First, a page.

Arquivo para January 26th, 2017

Antropotechnics and Stonehenge

26 Jan

Anthropotechnics is the name given to the idea that it is possible to link Stonehenge2anthropology and its human developments to the development of techniques that influenced civilizational and even structural change in the form of human organization, the term is due to Peter Sloterdijk who attempts to explain current technology processes In modernity.

Stonehenge is a monument from the Neolithic period, believed to have arisen in a period called by Mesolithic archaeologists between 8500 to 7000 BC (Vatcher and Vatcher, 1973) and has recently been discovered to be part of larger circles (figure 1).

It is not known how the first monuments of stones (post-holes) appeared there, but a reasonable hypothesis is that some already existed and soon others were being brought by a long period of about a thousand years, some coming from very far from regions like Wales.

One possibility studied is that the landscape of the region of Stonehenge in the past may have been especially open, which squeezes to require some technology to transport the enormous stones, there would be a kind of rectangular earthenings (the Greater call of Stonehenge and the smaller one of Cursus) that Allowed the movement of the stones in tree trunks or even in glacial glaciers that allowed the movement of the stones (French, 2012), according to figure 2.

Two stones known as Heel Stone and North Barrow were the earliest components of Stonehenge, but the circular trench with internal and external benches were built in 3000 BC and were brought out of there (Figure 3).

It is possible that features such as the Heel Stone and the low mound known as the North Barrow were early components of Stonehenge, but the earliest known main event was the construction of a circular trench with an inner and outer bank built about 3000 BC And Pearson, 2010). This area closed about 100 meters in diameter, and had two entrances. It was an early form of the henge monument (LAST, 2011).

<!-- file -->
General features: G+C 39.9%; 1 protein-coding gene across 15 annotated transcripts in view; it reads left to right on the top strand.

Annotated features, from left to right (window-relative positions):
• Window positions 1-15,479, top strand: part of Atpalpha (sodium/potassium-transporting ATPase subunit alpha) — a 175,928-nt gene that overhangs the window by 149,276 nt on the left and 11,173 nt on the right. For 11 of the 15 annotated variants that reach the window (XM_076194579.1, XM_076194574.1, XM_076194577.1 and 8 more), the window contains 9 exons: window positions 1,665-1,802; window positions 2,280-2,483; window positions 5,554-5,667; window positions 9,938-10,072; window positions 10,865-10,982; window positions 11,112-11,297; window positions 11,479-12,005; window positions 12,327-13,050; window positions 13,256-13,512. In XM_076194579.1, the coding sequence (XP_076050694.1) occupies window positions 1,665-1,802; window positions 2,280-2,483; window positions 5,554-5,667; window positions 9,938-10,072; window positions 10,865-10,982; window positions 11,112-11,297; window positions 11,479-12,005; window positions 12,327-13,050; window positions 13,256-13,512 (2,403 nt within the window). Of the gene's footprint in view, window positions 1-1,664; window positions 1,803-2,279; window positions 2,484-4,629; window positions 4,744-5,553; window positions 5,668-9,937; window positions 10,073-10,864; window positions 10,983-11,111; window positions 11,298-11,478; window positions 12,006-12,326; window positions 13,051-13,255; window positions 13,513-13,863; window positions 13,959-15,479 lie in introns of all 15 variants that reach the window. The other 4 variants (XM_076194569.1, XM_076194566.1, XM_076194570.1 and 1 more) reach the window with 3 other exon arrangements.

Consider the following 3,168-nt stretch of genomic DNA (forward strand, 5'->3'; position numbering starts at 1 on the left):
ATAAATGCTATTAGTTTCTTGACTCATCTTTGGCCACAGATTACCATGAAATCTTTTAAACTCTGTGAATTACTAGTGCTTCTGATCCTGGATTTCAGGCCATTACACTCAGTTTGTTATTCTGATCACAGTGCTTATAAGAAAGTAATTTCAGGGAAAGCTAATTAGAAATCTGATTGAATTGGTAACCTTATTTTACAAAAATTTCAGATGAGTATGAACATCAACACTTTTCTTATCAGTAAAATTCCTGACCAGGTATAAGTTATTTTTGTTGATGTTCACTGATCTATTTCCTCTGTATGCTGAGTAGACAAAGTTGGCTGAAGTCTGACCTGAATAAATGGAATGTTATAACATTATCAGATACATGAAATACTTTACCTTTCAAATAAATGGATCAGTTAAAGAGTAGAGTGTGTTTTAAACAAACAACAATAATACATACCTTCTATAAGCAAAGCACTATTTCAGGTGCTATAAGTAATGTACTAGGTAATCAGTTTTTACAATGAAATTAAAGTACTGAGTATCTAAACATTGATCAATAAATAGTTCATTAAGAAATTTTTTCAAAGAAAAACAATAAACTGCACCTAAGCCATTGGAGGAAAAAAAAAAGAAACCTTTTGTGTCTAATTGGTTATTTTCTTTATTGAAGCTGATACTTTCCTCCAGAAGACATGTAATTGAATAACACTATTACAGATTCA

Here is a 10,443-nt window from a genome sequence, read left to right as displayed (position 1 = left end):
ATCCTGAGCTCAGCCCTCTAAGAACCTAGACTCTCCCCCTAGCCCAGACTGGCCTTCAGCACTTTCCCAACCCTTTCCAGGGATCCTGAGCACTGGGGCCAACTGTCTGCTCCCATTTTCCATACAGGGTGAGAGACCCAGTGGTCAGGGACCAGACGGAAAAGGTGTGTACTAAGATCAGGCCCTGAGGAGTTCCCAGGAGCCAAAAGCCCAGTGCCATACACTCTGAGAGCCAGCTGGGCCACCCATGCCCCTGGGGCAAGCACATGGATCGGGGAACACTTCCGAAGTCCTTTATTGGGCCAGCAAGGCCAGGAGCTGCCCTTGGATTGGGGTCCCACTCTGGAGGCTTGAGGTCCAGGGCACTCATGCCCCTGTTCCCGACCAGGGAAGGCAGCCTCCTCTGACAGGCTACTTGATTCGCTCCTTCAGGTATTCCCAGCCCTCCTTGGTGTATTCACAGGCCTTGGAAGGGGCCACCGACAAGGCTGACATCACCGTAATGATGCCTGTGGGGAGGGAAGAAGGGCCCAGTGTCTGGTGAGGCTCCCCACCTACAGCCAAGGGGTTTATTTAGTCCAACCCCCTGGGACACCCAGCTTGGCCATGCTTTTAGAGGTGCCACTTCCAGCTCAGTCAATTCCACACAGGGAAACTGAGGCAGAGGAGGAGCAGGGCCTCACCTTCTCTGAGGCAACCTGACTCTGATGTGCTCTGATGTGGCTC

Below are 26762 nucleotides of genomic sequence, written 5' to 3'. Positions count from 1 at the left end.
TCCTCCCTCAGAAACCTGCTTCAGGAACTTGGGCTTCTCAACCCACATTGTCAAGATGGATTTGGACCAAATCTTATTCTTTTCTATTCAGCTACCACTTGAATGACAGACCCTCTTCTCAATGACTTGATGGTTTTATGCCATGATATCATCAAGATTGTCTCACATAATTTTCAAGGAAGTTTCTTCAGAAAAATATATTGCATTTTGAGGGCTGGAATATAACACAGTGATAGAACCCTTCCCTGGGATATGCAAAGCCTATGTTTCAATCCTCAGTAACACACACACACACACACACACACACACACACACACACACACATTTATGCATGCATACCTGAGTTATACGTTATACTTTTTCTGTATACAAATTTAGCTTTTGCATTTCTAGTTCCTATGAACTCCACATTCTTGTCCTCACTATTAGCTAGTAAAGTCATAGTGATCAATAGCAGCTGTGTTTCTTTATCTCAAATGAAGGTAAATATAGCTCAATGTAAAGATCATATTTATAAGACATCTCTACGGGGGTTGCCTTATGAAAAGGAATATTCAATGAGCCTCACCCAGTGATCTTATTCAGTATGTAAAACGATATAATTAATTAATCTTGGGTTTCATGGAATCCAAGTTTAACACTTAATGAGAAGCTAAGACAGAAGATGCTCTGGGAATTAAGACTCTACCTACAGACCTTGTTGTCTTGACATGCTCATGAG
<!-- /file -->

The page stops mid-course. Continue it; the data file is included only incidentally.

Inside the benches and about 60 ditches were found several wooden instruments, of stones and some of them that were noticed because they were of copper, like the ones that were called ditches of Aubrey, the people buried there were around of 150 individuals, Being the largest neolithic cemetery (PEARSON, 2012).

 A stone (gneiss) and found bone pins associated with cremated human remains in the Aubrey holes at Stonehenge, say that there was a graveyard.

VATCHER, G e VATCHER, M., ‘Excavation of three post-holes in Stonehenge car park’, Wiltshire Archaeological and History Magazine, 68 (1973), 57–63.

FRENCH, C. et al, ‘Durrington Walls to West Amesbury by way of Stonehenge: a major transformation of the Holocene landscape’, Antiquaries Journal, 92 (2012), 1–36.

FIELD, D. and PEARSON, T. World Heritage Site Landscape Project: Stonehenge, Amesbury, Wiltshire Archaeological Survey Report, English Heritage Research Department Report 109-2010 (Swindon, 2010).

LAST, J., Introduction to Heritage Assets: Prehistoric Henges and Circles (English Heritage, 2011).

PARKER, M.; CHAMBERLAIN,  A., MARSHALL, M. J., POLLARD, RICHARDS, C. THOMAS, J., TILLEY, C. e WELHAM, K., ‘Who was buried at Stonehenge?Antiquity, 83, 2009, 23–39.

PEARSON, M Parker, Stonehenge: Exploring the Greatest Stone Age Mystery (London, 2012), 193.